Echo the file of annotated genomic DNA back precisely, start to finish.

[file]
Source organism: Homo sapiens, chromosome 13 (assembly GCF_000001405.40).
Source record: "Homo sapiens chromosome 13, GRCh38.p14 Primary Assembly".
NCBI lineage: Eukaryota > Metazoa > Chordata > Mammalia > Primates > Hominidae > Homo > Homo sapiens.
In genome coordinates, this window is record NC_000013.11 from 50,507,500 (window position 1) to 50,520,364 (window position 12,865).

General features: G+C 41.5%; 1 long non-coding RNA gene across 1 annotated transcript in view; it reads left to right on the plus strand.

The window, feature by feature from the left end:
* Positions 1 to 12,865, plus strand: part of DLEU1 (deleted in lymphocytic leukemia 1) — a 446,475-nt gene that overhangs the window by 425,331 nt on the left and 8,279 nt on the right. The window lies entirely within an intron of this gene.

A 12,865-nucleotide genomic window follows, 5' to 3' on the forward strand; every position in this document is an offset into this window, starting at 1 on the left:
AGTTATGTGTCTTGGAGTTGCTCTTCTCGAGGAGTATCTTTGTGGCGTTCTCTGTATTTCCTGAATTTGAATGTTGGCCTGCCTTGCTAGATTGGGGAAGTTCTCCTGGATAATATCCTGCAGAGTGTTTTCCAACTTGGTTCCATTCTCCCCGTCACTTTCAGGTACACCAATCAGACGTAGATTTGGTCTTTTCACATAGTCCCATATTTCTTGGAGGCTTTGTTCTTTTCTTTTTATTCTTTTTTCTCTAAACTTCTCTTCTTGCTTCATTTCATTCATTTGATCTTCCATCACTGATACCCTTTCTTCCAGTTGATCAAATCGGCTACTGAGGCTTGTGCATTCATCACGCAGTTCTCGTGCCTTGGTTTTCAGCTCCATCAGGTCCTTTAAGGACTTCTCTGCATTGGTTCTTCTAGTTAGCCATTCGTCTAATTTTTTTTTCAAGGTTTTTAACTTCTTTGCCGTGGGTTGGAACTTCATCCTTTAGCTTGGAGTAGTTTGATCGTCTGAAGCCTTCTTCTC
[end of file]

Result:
Source organism: Homo sapiens, chromosome 13 (assembly GCF_000001405.40).
Source record: "Homo sapiens chromosome 13, GRCh38.p14 Primary Assembly".
NCBI lineage: Eukaryota > Metazoa > Chordata > Mammalia > Primates > Hominidae > Homo > Homo sapiens.
In genome coordinates, this window is record NC_000013.11 from 50,507,500 (window position 1) to 50,520,364 (window position 12,865).

General features: G+C 41.5%; 1 long non-coding RNA gene across 1 annotated transcript in view; it reads left to right on the plus strand.

The window, feature by feature from the left end:
* Positions 1 to 12,865, plus strand: part of DLEU1 (deleted in lymphocytic leukemia 1) — a 446,475-nt gene that overhangs the window by 425,331 nt on the left and 8,279 nt on the right. The window lies entirely within an intron of this gene.

A 12,865-nucleotide genomic window follows, 5' to 3' on the forward strand; every position in this document is an offset into this window, starting at 1 on the left:
AGTTATGTGTCTTGGAGTTGCTCTTCTCGAGGAGTATCTTTGTGGCGTTCTCTGTATTTCCTGAATTTGAATGTTGGCCTGCCTTGCTAGATTGGGGAAGTTCTCCTGGATAATATCCTGCAGAGTGTTTTCCAACTTGGTTCCATTCTCCCCGTCACTTTCAGGTACACCAATCAGACGTAGATTTGGTCTTTTCACATAGTCCCATATTTCTTGGAGGCTTTGTTCTTTTCTTTTTATTCTTTTTTCTCTAAACTTCTCTTCTTGCTTCATTTCATTCATTTGATCTTCCATCACTGATACCCTTTCTTCCAGTTGATCAAATCGGCTACTGAGGCTTGTGCATTCATCACGCAGTTCTCGTGCCTTGGTTTTCAGCTCCATCAGGTCCTTTAAGGACTTCTCTGCATTGGTTCTTCTAGTTAGCCATTCGTCTAATTTTTTTTTCAAGGTTTTTAACTTCTTTGCCGTGGGTTGGAACTTCATCCTTTAGCTTGGAGTAGTTTGATCGTCTGAAGCCTTCTTCTC